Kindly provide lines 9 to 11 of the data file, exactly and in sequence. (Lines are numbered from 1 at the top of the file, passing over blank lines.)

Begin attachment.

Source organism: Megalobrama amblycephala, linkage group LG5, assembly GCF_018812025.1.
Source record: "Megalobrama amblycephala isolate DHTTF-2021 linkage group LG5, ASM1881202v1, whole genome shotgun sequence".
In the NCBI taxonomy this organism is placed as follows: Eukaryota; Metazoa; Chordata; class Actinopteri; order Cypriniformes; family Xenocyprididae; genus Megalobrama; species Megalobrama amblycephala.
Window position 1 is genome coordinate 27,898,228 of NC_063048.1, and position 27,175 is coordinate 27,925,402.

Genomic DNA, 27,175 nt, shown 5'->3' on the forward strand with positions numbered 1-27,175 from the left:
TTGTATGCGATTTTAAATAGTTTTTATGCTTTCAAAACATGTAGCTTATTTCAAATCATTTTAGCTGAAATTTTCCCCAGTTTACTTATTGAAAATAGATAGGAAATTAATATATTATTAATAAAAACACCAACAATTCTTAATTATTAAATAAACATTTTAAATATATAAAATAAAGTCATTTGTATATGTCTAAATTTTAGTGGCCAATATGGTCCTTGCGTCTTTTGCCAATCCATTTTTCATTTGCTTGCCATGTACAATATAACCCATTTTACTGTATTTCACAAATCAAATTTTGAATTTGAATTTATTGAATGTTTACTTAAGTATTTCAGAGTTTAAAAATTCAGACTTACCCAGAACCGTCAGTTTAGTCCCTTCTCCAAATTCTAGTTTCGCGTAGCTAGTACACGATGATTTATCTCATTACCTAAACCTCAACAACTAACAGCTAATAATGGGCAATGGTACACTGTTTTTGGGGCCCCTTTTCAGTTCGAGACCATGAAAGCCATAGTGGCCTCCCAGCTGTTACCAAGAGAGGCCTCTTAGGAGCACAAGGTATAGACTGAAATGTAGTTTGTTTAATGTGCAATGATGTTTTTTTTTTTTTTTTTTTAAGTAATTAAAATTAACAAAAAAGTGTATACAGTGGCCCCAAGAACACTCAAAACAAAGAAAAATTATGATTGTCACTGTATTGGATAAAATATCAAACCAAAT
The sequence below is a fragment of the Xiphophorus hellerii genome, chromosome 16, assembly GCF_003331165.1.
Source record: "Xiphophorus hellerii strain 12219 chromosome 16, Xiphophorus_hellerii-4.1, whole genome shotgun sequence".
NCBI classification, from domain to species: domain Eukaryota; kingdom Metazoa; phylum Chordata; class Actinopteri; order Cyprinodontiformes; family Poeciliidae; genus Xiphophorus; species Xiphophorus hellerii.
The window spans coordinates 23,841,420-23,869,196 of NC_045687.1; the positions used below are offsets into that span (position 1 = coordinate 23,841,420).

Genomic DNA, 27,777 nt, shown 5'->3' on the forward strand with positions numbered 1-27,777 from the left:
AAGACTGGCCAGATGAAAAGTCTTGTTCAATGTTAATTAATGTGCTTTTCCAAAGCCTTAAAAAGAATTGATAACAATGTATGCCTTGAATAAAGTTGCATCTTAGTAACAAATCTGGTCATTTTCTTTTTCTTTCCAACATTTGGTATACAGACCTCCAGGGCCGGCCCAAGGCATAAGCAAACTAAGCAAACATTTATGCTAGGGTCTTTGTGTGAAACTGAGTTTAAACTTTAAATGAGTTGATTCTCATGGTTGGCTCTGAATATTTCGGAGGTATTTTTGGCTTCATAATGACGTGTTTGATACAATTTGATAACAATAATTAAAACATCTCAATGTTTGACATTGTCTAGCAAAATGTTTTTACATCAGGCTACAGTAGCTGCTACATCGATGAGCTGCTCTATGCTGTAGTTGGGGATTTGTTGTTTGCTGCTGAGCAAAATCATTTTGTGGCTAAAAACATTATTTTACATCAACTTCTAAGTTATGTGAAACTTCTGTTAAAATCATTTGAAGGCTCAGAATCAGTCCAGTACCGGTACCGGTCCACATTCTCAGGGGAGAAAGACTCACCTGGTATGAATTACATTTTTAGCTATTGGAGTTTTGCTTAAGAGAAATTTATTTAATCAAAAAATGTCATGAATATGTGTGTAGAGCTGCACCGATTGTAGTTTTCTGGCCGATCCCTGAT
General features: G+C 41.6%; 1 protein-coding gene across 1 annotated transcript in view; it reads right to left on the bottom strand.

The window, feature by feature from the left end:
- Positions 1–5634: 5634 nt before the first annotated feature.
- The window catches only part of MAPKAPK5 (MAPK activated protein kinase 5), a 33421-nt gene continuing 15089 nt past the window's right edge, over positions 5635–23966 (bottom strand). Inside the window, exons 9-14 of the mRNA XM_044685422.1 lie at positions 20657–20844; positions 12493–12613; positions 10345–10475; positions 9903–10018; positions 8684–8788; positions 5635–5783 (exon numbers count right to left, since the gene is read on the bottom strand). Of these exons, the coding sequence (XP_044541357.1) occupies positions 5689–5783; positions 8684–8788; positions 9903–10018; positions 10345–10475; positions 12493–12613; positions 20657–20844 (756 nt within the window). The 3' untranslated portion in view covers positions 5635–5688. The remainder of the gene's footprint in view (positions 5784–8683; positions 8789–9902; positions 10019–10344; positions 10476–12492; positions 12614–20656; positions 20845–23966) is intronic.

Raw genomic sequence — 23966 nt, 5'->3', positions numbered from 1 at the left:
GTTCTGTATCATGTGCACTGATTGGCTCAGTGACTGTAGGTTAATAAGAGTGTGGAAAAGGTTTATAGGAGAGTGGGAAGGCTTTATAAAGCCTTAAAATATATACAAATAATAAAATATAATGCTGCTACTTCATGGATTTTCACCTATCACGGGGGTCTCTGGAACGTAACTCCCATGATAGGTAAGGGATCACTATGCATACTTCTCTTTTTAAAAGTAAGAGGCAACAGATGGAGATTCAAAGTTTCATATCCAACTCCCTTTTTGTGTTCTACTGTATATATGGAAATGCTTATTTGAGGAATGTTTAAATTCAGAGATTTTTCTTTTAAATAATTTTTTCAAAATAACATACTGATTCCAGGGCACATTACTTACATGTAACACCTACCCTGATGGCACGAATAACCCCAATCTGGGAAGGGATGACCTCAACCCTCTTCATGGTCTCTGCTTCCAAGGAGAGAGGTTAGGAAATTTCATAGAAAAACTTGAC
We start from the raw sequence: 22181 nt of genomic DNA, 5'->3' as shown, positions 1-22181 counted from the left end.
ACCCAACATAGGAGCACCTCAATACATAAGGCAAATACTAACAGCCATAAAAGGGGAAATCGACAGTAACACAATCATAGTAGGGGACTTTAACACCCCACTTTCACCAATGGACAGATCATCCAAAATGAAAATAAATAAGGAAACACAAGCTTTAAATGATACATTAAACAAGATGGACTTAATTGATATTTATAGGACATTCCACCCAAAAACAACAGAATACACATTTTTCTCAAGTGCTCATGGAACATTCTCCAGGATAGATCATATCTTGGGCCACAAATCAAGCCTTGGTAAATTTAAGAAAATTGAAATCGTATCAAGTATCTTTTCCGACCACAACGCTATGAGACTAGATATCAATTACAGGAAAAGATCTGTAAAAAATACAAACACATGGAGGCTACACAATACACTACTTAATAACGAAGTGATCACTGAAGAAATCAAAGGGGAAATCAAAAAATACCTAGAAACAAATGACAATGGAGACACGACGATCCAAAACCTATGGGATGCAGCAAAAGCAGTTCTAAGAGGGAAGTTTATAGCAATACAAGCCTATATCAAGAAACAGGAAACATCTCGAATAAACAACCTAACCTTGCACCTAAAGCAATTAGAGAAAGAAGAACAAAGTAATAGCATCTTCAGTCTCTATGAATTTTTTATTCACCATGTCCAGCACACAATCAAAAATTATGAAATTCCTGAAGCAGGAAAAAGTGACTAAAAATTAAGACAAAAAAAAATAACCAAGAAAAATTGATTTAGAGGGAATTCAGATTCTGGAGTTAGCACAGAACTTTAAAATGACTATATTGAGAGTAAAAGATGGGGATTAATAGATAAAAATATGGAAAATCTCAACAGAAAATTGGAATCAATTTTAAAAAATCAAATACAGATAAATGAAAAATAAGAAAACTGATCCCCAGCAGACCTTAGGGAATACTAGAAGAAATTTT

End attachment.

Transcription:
NCBI classification, from domain to species: domain Eukaryota; kingdom Metazoa; phylum Chordata; class Actinopteri; order Cyprinodontiformes; family Poeciliidae; genus Xiphophorus; species Xiphophorus hellerii.
The window spans coordinates 23,841,420-23,869,196 of NC_045687.1; the positions used below are offsets into that span (position 1 = coordinate 23,841,420).

Genomic DNA, 27,777 nt, shown 5'->3' on the forward strand with positions numbered 1-27,777 from the left: